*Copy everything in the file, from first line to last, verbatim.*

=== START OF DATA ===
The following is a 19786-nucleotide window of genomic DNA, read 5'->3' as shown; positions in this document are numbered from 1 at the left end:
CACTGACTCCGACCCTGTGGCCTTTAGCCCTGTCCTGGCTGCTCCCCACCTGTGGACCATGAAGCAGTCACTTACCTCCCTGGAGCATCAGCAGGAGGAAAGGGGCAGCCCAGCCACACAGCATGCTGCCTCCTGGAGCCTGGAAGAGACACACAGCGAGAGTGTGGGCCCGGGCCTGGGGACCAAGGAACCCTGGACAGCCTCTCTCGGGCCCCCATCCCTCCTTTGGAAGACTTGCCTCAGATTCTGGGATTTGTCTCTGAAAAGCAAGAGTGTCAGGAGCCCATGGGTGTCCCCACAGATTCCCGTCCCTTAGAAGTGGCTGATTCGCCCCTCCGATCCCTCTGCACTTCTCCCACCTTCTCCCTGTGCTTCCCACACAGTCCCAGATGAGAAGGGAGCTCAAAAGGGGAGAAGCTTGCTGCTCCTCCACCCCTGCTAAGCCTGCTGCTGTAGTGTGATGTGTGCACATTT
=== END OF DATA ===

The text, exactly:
The following is a 19786-nucleotide window of genomic DNA, read 5'->3' as shown; positions in this document are numbered from 1 at the left end:
CACTGACTCCGACCCTGTGGCCTTTAGCCCTGTCCTGGCTGCTCCCCACCTGTGGACCATGAAGCAGTCACTTACCTCCCTGGAGCATCAGCAGGAGGAAAGGGGCAGCCCAGCCACACAGCATGCTGCCTCCTGGAGCCTGGAAGAGACACACAGCGAGAGTGTGGGCCCGGGCCTGGGGACCAAGGAACCCTGGACAGCCTCTCTCGGGCCCCCATCCCTCCTTTGGAAGACTTGCCTCAGATTCTGGGATTTGTCTCTGAAAAGCAAGAGTGTCAGGAGCCCATGGGTGTCCCCACAGATTCCCGTCCCTTAGAAGTGGCTGATTCGCCCCTCCGATCCCTCTGCACTTCTCCCACCTTCTCCCTGTGCTTCCCACACAGTCCCAGATGAGAAGGGAGCTCAAAAGGGGAGAAGCTTGCTGCTCCTCCACCCCTGCTAAGCCTGCTGCTGTAGTGTGATGTGTGCACATTT